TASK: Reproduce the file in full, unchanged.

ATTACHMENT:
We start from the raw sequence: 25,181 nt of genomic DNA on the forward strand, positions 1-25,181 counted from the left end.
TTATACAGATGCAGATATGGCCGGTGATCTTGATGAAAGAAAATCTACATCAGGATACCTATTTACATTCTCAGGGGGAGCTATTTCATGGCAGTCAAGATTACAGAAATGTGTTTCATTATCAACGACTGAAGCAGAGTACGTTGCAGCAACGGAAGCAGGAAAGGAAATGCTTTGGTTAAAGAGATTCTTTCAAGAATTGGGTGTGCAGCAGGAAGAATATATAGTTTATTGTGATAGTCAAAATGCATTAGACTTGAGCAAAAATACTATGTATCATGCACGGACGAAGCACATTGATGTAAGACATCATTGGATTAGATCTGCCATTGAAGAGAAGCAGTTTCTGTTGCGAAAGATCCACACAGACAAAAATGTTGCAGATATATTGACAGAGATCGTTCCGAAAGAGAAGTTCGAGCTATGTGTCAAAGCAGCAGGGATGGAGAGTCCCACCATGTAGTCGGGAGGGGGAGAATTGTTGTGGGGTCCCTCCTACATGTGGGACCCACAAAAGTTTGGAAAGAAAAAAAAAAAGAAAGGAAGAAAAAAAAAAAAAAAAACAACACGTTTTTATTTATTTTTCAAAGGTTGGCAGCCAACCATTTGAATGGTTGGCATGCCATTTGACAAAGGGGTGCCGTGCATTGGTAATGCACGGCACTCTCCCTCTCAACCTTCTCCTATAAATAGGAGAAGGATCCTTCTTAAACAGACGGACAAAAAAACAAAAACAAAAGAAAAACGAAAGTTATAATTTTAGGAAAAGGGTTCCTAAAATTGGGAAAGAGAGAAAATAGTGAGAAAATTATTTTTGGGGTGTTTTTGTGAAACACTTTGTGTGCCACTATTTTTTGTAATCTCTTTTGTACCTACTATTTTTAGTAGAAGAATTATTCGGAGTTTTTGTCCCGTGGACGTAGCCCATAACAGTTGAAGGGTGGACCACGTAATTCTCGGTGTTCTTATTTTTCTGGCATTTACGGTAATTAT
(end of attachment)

We start from the raw sequence: 25,181 nt of genomic DNA on the forward strand, positions 1-25,181 counted from the left end.
TTATACAGATGCAGATATGGCCGGTGATCTTGATGAAAGAAAATCTACATCAGGATACCTATTTACATTCTCAGGGGGAGCTATTTCATGGCAGTCAAGATTACAGAAATGTGTTTCATTATCAACGACTGAAGCAGAGTACGTTGCAGCAACGGAAGCAGGAAAGGAAATGCTTTGGTTAAAGAGATTCTTTCAAGAATTGGGTGTGCAGCAGGAAGAATATATAGTTTATTGTGATAGTCAAAATGCATTAGACTTGAGCAAAAATACTATGTATCATGCACGGACGAAGCACATTGATGTAAGACATCATTGGATTAGATCTGCCATTGAAGAGAAGCAGTTTCTGTTGCGAAAGATCCACACAGACAAAAATGTTGCAGATATATTGACAGAGATCGTTCCGAAAGAGAAGTTCGAGCTATGTGTCAAAGCAGCAGGGATGGAGAGTCCCACCATGTAGTCGGGAGGGGGAGAATTGTTGTGGGGTCCCTCCTACATGTGGGACCCACAAAAGTTTGGAAAGAAAAAAAAAAAGAAAGGAAGAAAAAAAAAAAAAAAAACAACACGTTTTTATTTATTTTTCAAAGGTTGGCAGCCAACCATTTGAATGGTTGGCATGCCATTTGACAAAGGGGTGCCGTGCATTGGTAATGCACGGCACTCTCCCTCTCAACCTTCTCCTATAAATAGGAGAAGGATCCTTCTTAAACAGACGGACAAAAAAACAAAAACAAAAGAAAAACGAAAGTTATAATTTTAGGAAAAGGGTTCCTAAAATTGGGAAAGAGAGAAAATAGTGAGAAAATTATTTTTGGGGTGTTTTTGTGAAACACTTTGTGTGCCACTATTTTTTGTAATCTCTTTTGTACCTACTATTTTTAGTAGAAGAATTATTCGGAGTTTTTGTCCCGTGGACGTAGCCCATAACAGTTGAAGGGTGGACCACGTAATTCTCGGTGTTCTTATTTTTCTGGCATTTACGGTAATTAT